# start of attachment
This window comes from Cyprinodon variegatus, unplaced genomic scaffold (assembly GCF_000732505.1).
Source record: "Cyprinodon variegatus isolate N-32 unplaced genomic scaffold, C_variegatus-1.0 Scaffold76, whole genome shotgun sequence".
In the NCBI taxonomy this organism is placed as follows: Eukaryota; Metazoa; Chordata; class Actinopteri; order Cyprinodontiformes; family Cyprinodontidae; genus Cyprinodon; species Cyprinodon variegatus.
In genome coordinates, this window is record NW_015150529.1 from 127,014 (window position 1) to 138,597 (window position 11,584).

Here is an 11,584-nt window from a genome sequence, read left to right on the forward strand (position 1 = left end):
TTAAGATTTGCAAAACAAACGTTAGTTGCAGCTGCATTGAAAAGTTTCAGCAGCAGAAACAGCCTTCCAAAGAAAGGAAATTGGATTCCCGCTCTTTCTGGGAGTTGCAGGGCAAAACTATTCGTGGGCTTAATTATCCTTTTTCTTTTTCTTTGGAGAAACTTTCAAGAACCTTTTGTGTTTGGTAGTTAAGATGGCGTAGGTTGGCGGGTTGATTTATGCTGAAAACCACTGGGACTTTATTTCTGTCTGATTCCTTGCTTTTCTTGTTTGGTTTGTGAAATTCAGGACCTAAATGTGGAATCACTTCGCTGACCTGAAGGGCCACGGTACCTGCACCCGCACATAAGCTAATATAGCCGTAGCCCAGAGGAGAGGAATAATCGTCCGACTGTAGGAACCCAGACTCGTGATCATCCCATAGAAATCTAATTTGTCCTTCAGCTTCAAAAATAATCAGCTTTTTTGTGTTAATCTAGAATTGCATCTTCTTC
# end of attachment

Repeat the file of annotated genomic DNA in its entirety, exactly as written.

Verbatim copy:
This window comes from Cyprinodon variegatus, unplaced genomic scaffold (assembly GCF_000732505.1).
Source record: "Cyprinodon variegatus isolate N-32 unplaced genomic scaffold, C_variegatus-1.0 Scaffold76, whole genome shotgun sequence".
In the NCBI taxonomy this organism is placed as follows: Eukaryota; Metazoa; Chordata; class Actinopteri; order Cyprinodontiformes; family Cyprinodontidae; genus Cyprinodon; species Cyprinodon variegatus.
In genome coordinates, this window is record NW_015150529.1 from 127,014 (window position 1) to 138,597 (window position 11,584).

Here is an 11,584-nt window from a genome sequence, read left to right on the forward strand (position 1 = left end):
TTAAGATTTGCAAAACAAACGTTAGTTGCAGCTGCATTGAAAAGTTTCAGCAGCAGAAACAGCCTTCCAAAGAAAGGAAATTGGATTCCCGCTCTTTCTGGGAGTTGCAGGGCAAAACTATTCGTGGGCTTAATTATCCTTTTTCTTTTTCTTTGGAGAAACTTTCAAGAACCTTTTGTGTTTGGTAGTTAAGATGGCGTAGGTTGGCGGGTTGATTTATGCTGAAAACCACTGGGACTTTATTTCTGTCTGATTCCTTGCTTTTCTTGTTTGGTTTGTGAAATTCAGGACCTAAATGTGGAATCACTTCGCTGACCTGAAGGGCCACGGTACCTGCACCCGCACATAAGCTAATATAGCCGTAGCCCAGAGGAGAGGAATAATCGTCCGACTGTAGGAACCCAGACTCGTGATCATCCCATAGAAATCTAATTTGTCCTTCAGCTTCAAAAATAATCAGCTTTTTTGTGTTAATCTAGAATTGCATCTTCTTC